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What is direct deposit? Here’s how it works

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Direct deposit streamlines the process of receiving your salary by enabling your employer to transfer your earnings directly into your bank account. This eliminates the need to deposit a paper check with each payday physically. In fact, according to a 2023 survey conducted by the American Payroll Association, a staggering 95 percent of respondents reported receiving their pay via direct deposit, signifying the waning popularity of paper paychecks.

While the primary advantage of direct deposit is its inherent convenience, many financial institutions offer supplementary benefits to customers who opt for this payment method. These perks can help you save money and access your funds earlier.

What is direct deposit?

Direct deposit streamlines the process by which your employer transfers funds directly into your bank account, eliminating the need for paper checks and providing you with faster and more convenient access to your funds.

How direct deposit works

When you deposit a check into your account, your bank initiates a verification process with the issuing bank to confirm transaction details, such as the check’s amount and the payer’s account balance. This verification can introduce delays, during which you may not have immediate access to the funds.

In contrast, with direct deposit, your employer electronically transmits your pay to your bank in advance of the designated payday, and your bank promptly credits your account on the specified date. This means that on your payday, your funds become available in your account, allowing you to access and use them immediately.

Several employers offer the flexibility to divide your direct deposit into multiple accounts, enabling you to create an automated savings strategy. As an example, you can instruct your employer to allocate $50 from each paycheck to your savings account, while the remaining portion goes into your checking account. This convenient feature assists you in growing your savings without the need for manual fund transfers.

How to set up direct deposit

The process of setting up direct deposit may vary slightly depending on your employer, but your human resources or payroll department can provide assistance with the initial steps.

To establish direct deposit, follow these steps:

  1. Request the direct deposit form from your employer. This form will require your personal information, including your name, address, and Social Security number.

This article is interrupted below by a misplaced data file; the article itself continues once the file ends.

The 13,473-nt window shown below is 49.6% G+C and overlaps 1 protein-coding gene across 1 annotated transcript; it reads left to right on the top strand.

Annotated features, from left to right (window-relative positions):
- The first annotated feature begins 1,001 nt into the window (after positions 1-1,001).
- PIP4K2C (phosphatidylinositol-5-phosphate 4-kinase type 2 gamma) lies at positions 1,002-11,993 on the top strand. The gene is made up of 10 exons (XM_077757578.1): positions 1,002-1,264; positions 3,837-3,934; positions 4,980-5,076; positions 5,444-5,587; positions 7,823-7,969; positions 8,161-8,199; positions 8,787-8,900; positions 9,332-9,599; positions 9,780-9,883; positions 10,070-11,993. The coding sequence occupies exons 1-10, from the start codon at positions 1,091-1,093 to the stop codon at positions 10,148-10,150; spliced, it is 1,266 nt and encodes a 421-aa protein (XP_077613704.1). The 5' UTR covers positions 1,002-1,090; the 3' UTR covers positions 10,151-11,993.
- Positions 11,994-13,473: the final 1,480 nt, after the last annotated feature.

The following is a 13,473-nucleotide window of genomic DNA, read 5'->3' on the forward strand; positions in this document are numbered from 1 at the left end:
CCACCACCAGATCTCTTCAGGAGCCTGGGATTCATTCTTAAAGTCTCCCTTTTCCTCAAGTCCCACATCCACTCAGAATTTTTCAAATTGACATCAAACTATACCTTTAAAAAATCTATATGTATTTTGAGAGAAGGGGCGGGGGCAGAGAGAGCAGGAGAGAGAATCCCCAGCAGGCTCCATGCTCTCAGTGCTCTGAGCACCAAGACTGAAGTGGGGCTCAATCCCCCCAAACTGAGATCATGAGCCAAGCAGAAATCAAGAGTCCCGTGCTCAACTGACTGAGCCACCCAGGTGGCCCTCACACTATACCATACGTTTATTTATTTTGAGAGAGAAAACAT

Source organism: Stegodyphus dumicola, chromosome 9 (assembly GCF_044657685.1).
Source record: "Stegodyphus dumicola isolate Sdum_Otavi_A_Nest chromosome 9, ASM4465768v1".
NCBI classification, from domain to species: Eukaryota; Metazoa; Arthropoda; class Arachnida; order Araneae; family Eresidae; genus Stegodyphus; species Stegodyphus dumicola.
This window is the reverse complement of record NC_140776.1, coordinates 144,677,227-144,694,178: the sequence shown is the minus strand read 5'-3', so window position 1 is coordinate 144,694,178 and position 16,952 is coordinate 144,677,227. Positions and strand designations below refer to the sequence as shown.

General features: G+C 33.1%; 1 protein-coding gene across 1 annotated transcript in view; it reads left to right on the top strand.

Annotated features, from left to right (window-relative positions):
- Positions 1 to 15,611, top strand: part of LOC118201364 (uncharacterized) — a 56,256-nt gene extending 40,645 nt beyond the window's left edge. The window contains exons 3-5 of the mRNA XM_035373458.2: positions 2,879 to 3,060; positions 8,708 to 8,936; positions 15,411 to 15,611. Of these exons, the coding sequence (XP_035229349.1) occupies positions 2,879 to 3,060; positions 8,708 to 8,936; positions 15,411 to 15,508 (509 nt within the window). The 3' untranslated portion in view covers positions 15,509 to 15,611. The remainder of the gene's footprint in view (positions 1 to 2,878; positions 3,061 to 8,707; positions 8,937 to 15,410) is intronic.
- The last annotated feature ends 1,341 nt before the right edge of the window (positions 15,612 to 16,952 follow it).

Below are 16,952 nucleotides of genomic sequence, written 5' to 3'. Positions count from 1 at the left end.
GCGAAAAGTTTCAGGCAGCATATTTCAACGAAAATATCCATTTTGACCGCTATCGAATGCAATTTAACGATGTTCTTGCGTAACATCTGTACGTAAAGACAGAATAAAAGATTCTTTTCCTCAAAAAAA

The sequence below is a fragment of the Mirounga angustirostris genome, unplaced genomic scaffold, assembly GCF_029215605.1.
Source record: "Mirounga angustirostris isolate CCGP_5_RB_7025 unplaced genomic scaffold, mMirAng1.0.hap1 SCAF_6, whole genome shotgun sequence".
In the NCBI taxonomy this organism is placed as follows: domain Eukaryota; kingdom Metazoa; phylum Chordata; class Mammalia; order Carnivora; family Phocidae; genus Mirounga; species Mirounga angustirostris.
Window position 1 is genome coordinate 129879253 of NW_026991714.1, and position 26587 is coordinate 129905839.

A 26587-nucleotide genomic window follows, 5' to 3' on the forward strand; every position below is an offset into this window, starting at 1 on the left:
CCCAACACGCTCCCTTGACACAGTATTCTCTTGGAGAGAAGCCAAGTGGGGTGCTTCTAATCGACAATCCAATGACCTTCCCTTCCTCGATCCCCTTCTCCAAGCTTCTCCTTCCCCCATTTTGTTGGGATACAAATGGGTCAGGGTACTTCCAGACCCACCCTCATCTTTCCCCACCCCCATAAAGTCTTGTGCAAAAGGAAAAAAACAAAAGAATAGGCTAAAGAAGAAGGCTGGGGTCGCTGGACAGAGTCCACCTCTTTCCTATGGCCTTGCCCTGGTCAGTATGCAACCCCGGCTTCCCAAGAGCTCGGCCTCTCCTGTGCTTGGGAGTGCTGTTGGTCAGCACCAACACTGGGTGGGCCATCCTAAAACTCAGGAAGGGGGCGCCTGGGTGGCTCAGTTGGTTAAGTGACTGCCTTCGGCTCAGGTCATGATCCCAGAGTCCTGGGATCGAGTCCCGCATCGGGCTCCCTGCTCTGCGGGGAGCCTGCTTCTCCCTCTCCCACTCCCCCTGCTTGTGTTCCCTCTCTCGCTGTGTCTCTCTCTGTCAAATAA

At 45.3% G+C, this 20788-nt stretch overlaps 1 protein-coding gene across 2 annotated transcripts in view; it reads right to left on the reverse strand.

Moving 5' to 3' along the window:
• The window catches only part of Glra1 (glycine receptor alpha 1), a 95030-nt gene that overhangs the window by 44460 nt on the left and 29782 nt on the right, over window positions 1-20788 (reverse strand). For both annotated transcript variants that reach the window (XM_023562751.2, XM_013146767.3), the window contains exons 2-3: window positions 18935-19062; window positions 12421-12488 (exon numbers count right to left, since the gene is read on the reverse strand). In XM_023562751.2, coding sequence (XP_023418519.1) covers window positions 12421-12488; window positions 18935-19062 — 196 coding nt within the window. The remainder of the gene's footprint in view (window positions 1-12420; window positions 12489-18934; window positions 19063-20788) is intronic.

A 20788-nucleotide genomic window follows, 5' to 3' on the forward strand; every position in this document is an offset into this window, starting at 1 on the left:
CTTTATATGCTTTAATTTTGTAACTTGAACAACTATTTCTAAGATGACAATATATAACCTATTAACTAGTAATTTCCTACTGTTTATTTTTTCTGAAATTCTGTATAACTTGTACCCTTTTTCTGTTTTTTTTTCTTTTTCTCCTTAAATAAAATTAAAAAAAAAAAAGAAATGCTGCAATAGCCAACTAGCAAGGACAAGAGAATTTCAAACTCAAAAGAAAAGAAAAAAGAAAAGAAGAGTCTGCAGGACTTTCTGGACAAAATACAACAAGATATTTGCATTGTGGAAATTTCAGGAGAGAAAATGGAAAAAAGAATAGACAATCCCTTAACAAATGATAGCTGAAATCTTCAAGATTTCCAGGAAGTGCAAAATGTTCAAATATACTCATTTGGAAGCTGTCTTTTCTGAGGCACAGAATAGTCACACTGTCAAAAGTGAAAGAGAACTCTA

2. Provide the bank’s routing number and your checking account number. The routing number, comprised of nine digits, informs your employer which bank to send your funds to. It can typically be found on a paper check in the lower left corner and starts with a 0, 1, 2, or 3.

Your checking account number serves as a unique identifier for your bank account. Similar to the routing number, your checking account number is typically located at the bottom of your paper checks, appearing as the second set of numbers directly to the right of the routing number.

Furthermore, you can often find your routing and checking account numbers within your online banking portal.

3. Offer a voided check when required. Certain employers may request a voided check to verify your account details. If you are setting up direct deposit in person, having your checkbook on hand is advisable.

To void a check, just write “VOID” in large letters across the check or multiple times in key areas, such as the payment amount box, payment amount line, payee line, date line, and signature line. You may also choose to write “VOID” on the back of the check if desired.

How long does direct deposit take?

After you’ve completed the direct deposit setup process, it may require one or two pay cycles for your direct deposit to become active after you’ve submitted the necessary form to your new employer for processing. During this time, you will likely continue to receive paper checks.

Once your direct deposit is established: Typically, it takes one to three business days for the funds to reflect in your account with each pay cycle once your bank receives the payment from your employer.

Nevertheless, some banks, including Capital One, Chime, Current, Fifth Third Bank, and Varo Bank, offer early direct deposit services, making the funds available to you up to two days before your official payday. These banks opt to release the funds once the transaction clears, eliminating the need to wait until the scheduled payday.

Perks your bank provides for direct deposit

Banks often extend multiple benefits to customers who establish direct deposit arrangements for their checking accounts.

A prevalent benefit is the exemption from maintenance fees. Certain banks impose monthly fees on checking accounts, but these fees may be waived if you maintain a specified balance or establish recurring direct deposits.

In addition, some banks provide elevated interest rates on checking or associated savings accounts when specific criteria are met. These conditions may encompass making a minimum number of debit card transactions or receiving regular direct deposits.

Bottom line

Establishing direct deposit is generally straightforward, offering the advantage of bypassing the need to collect and deposit a physical check with each payday. Beyond its speed and convenience, direct deposit often brings additional benefits from your bank, including early deposit options, the ability to split deposits, and potential waivers of monthly maintenance fees.

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